How about someone like Chris Angel? Illusion or real? For example, he can take a card, let you write on it, slap the card on the bald head of a man and the card is gone. Next he takes a knife and cuts open the man's scalp to reveal the card under the scalp and pulls the bloody card out from under the skin. Illusion or black magic?

Voodoo seems to work, though I don't know anyone who has tried it, the occult scholars I have talked to seem to respect it. I don't know enough about it to talk about it's ethics, but it seems to go both ways. It depends on the ethics of the practitioner. My system is based on the Golden Dawn, but adapted to Revival Druid symbols and philosophy.

Chris Angel is pretty open about the fact that he is a showman using slight of hand and similar techniques, not a mage. He is one of the best in the business.

Yours under the diverse oaks,

Nathair /|\

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Good question. Okay, how about voodoo. Real or not?

How about someone like Chris Angel? Illusion or real? For example, he can take a card, let you write on it, slap the card on the bald head of a man and the card is gone. Next he takes a knife and cuts open the man's scalp to reveal the card under the scalp and pulls the bloody card out from under the skin. Illusion or black magic?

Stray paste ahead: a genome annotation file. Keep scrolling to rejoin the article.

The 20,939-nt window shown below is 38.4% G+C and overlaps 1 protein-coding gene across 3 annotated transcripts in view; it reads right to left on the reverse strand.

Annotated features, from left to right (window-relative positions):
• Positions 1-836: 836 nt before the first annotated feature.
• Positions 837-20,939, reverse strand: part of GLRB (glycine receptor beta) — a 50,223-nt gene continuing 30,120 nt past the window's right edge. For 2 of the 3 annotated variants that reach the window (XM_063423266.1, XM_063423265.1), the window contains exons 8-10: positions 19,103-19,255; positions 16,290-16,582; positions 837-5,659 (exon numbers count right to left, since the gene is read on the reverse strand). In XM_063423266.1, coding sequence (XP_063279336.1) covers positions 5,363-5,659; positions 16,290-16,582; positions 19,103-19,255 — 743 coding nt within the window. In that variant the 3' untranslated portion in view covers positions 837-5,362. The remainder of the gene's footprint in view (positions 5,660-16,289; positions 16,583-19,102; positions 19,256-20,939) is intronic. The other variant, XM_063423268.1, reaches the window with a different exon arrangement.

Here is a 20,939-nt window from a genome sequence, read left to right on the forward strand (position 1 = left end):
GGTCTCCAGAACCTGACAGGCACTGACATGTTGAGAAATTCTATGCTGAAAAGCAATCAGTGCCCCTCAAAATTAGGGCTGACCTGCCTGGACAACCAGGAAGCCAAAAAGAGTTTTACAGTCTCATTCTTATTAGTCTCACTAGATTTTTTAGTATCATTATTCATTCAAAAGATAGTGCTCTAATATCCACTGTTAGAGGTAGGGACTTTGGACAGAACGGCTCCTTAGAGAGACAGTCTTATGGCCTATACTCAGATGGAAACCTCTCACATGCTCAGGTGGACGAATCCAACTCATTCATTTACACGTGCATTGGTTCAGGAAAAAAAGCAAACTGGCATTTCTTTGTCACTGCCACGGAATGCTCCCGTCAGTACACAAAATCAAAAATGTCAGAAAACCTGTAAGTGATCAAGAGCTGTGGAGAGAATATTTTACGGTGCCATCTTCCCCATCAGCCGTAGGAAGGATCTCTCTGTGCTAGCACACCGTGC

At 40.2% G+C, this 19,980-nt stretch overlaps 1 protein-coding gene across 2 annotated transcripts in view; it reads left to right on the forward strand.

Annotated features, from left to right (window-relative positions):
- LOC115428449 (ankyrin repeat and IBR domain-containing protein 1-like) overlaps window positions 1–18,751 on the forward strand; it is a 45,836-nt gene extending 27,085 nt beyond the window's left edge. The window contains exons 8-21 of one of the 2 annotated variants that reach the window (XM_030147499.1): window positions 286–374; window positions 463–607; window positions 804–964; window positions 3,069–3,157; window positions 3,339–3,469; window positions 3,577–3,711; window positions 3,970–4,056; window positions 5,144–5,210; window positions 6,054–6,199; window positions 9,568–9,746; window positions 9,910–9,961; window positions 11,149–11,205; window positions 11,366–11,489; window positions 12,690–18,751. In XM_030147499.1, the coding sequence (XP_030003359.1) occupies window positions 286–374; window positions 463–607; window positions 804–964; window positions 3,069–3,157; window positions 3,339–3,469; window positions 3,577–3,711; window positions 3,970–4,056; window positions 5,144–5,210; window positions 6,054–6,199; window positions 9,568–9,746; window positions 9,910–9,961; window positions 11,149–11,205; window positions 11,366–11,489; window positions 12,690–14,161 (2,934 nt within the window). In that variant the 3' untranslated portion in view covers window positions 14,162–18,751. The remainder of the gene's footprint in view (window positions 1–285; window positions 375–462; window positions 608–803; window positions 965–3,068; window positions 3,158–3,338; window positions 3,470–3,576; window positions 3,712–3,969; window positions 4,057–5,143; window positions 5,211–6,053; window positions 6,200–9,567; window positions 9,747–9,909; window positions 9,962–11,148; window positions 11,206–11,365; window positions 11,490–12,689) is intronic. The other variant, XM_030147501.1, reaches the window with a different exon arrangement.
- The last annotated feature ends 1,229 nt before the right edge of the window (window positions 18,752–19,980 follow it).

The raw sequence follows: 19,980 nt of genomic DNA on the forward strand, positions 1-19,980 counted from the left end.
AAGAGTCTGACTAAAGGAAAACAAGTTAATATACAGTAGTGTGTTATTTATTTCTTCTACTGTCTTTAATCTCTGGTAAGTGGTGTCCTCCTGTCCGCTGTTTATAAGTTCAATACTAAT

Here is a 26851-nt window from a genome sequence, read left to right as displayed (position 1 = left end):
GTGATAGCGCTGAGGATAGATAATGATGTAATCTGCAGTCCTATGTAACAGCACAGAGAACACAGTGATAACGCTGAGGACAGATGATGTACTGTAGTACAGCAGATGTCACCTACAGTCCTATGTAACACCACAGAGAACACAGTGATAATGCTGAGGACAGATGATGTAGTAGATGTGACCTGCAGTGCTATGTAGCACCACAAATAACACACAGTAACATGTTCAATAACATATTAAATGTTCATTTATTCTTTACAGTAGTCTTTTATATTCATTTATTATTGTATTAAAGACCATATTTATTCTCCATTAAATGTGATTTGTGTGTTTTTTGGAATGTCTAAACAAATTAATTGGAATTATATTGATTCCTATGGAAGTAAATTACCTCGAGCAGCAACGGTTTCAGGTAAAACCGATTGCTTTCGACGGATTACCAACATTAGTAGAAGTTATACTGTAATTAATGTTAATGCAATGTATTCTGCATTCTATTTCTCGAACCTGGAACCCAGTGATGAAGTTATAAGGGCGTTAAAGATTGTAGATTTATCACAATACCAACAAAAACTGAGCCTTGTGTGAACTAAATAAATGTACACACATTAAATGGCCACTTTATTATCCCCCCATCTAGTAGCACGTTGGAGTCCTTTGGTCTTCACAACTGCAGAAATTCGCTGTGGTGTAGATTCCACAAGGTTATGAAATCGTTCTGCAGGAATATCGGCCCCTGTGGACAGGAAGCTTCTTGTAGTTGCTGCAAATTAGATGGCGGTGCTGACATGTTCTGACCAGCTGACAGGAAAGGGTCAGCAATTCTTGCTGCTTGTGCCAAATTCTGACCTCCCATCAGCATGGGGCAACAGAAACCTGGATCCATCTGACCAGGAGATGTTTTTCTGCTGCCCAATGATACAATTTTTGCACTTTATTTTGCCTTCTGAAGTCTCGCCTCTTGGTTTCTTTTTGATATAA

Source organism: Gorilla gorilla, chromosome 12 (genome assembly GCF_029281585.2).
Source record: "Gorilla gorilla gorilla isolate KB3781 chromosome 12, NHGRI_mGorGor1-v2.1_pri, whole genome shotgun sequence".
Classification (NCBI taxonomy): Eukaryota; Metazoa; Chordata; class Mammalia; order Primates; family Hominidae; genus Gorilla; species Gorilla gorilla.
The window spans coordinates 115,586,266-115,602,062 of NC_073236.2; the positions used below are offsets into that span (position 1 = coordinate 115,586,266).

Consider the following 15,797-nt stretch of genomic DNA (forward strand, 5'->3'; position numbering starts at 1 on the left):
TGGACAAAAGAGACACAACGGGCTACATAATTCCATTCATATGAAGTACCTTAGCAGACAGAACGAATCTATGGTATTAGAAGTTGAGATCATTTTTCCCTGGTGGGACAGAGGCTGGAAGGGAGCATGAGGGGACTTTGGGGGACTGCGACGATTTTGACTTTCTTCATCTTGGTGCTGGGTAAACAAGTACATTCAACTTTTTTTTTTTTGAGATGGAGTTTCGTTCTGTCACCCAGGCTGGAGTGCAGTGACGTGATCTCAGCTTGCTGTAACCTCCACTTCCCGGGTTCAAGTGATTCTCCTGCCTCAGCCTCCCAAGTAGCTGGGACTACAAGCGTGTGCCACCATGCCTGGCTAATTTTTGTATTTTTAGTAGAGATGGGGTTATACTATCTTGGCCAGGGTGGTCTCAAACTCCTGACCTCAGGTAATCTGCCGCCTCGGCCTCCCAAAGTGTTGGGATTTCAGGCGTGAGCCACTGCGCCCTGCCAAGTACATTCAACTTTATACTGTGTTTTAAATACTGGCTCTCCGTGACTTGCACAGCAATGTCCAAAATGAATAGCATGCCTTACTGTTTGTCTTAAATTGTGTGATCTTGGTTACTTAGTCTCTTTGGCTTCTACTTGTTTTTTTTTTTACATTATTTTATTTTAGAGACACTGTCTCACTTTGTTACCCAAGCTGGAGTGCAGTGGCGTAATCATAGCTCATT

Voodoo is suggestive magic. It only has power, and psychological power at that, when used in suggestion. If the person is not aware of it it has no power. The ancient Greeks, et al used suggested or sympathetic magic to rid a person of illness. Chris Angel claims to be an illusionist in that he uses props and stunts to produce his "magic",

As to magic, per se, it is simply the invocation of divine interference through the use of of artifact whether it is organic, i.e., a tool or non-organic, i.e., the word. The OT is replete with magic used by :::gulp::: prophets of God such as Joseph, Moses, Isaac, etc.

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Sacred temple clothing (worn worthily) will protect you against physical harm (there is no doctrinal basis for this belief whatsoever)

Yet the doctrine is that they are a protection as anyone who goes to a TR interview will hear. Exactly what kind of protection is not stated, but my opinion is that it's protection of the spiritual well-being of the person involved and perhaps also those who closely associate. This could indeed involve physical protection from time to time imho. But certainly such protection does not come from the fabric itself but by obedience to the law upon which the blessing is predicated.

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The Book of Mormon has a power that can be felt just by looking at it or touching it. It can even protect you from bullets if you carry it in your pocket.

Actually, I would say this isn't all too far from the truth... I'd call it somewhat true, if ya' know what I mean. To me, it has a power that can be felt from reading it... or by looking at it causing remembrance. The power isn't the paper that makes up the book, it's the glorious words inside, and the spirit that comes and rests upon you! =)